Avoid procrastination by addressing the root of why you’re procrastinating. If it’s fear of failure, remember that you’re already failing by avoiding the work. Instead, be successful by actually starting it. If you’ve landed a job that is bigger than your skillset, take some time to broaden your skillset. That will give you the confidence you need to proceed.
6. Poor Prioritizing
Getting used to being your own boss can be tricky. You’re on no one else’s schedule except your own, so it’s understandable that you may first gravitate toward activities that are not essential to work. But this gravitation is why many people fail; they don’t prioritize.
The longer you put off your work, the less energy you’ll have when you need it most, and consequently your work quality will suffer. If you want your work to be sustainable and successful, it’s essential to keep a schedule and put your responsibilities at the top of it.
7. Not Seeking Family/Household Support
Life for the self-employed need not be lonely, but it can feel very solitary at times. That’s why family or household support is worth seeking. It helps maintain your mental well-being, especially in times of crisis. You might not think you need it now, but the romanticism of the lone entrepreneur isn’t worth the possibility of harming your relationships through prolonged absences. If you’ll be working from home, make sure everyone can make the adjustment when it comes to things like personal space and scheduling.
8. Not Understanding What to Charge
For many, determining your worth is a delicate but brutally consequential aspect of your career. It’s not much different than the stress-inducing conversation that precedes asking your boss for a raise. But we all know that if we don’t set a certain bar for ourselves, no one else will.
Recognize what goes into accurately pricing yourself. If you’re new to the game, charging a lower rate than the competition can be a great way to build a client base. If you’re a seasoned pro, then charge like one. If you’ve been working with a company for a reasonable amount of time, you can begin to raise your rates. Also consider the size of the company you are doing work for, as well as the budgets of their individual projects.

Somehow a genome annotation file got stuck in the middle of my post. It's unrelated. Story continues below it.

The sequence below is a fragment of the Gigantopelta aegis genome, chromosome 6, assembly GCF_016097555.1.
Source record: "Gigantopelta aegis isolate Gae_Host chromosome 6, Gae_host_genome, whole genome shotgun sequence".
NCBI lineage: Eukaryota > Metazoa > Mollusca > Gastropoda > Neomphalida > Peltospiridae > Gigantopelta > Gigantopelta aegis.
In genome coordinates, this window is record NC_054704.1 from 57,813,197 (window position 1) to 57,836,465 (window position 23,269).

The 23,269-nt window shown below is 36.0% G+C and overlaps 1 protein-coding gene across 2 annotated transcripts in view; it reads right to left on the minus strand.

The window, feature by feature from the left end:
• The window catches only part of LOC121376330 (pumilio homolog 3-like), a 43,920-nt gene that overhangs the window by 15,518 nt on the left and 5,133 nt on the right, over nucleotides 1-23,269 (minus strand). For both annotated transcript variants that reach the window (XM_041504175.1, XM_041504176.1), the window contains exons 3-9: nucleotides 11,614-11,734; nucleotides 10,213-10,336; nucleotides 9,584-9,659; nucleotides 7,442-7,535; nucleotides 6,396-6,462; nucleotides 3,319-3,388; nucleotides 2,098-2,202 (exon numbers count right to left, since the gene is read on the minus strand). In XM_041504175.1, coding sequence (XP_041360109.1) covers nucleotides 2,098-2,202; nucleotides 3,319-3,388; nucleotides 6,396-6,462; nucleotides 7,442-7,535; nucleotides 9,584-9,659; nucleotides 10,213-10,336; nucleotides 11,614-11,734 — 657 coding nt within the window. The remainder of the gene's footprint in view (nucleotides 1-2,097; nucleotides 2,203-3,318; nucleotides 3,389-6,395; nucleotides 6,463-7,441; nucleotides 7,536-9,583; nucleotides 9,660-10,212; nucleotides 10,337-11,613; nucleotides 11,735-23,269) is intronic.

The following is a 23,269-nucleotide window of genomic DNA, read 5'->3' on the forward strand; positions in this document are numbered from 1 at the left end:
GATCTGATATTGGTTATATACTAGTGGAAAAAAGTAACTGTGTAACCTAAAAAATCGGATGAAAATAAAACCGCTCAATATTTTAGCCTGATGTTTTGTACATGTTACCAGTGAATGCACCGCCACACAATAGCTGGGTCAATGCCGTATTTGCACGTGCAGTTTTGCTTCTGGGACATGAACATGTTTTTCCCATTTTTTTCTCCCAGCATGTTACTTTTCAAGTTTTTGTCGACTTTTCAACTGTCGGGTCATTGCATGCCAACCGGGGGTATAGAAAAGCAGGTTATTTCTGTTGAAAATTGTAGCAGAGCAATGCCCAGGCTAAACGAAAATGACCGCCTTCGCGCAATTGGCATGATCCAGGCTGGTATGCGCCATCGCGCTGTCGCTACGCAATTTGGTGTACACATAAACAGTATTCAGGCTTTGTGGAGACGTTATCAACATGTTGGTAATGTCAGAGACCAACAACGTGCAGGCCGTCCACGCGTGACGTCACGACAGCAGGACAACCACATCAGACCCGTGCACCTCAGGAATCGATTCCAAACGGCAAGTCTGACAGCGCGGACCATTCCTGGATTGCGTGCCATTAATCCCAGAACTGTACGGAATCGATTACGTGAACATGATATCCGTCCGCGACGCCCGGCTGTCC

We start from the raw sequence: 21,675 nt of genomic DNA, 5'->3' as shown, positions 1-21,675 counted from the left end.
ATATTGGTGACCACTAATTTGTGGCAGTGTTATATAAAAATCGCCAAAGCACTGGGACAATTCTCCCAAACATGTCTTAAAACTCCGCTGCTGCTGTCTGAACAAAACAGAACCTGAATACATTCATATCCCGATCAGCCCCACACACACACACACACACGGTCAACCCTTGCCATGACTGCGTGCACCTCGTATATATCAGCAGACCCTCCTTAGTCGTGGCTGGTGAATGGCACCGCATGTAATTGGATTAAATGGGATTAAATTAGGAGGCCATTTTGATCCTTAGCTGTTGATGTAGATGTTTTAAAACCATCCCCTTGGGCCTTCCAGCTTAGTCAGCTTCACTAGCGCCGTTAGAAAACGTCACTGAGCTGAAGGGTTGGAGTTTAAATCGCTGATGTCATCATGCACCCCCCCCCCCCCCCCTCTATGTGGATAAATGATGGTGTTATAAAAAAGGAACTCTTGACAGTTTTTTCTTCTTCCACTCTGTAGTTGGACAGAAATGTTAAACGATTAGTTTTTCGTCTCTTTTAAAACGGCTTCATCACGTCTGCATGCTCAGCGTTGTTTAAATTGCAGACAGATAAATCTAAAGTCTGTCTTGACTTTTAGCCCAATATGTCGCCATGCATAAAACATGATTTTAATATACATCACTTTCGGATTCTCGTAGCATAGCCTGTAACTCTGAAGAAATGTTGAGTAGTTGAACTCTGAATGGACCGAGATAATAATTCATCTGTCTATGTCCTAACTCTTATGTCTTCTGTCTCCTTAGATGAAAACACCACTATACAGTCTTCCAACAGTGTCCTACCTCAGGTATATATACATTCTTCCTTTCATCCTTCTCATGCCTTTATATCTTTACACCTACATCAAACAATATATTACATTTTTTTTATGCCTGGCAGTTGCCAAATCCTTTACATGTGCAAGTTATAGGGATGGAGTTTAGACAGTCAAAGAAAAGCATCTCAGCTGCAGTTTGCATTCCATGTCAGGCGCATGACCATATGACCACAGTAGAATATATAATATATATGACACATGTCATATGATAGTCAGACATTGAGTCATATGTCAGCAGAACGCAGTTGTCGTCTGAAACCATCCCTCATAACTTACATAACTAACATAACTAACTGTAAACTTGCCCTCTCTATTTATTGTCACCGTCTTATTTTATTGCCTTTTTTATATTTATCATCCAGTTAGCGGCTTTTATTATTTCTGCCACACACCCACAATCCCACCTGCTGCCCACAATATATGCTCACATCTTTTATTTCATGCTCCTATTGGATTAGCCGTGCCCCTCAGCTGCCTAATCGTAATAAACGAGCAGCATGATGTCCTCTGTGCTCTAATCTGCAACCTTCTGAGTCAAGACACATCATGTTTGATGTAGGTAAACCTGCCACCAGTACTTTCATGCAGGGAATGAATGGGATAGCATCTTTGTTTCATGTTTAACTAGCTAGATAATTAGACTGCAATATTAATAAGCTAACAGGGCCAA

9. Being Financially Disorganized
It may be hard to understand at times, but for most self-employed people, having the books in order gets harder the more successful you become. Think about it. It’s easy to keep track of income and expenses when you are just starting out with a few clients. But as things begin to pick up, your accounting becomes something you do late at night when all your real work is done.
This can spell disaster when you stop paying attention to the expenses and costs of doing business. When you don’t have a clear picture of your financial health, you won’t know when you’re in trouble. Don’t let your finances get out of control, even if it means outsourcing the work to an expert.
10. Failing to Pay Quarterly Taxes
Speaking of expenses, many self-employed people overlook the tax situation that comes along with working for yourself. According to the IRS Self-Employed Individuals Tax Center, “As a self-employed individual, generally you are required to file an annual return and pay estimated tax quarterly.”
If you ignore the quarterly requirement and owe more than $1,000 in taxes at the end of the year, you may face fines and penalties. Though some people opt to pay the penalties come April 15 to hold on to precious revenue, it’s best to pay your estimated quarterly taxes via Form 1040-ES. As good as it may sound to hang on to the money now, it’s a lot more lucrative to not be forced into spending more than you would have had to later.
Starting and maintaining a self-employed career is like owning a business. Though it can afford you many freedoms, you will also face more demands. You will be your own C-suite employee of every stripe. But if you are prepared for what’s to come—including potential hiccups—then your chances of surviving by practicing your true vocation will drastically increase.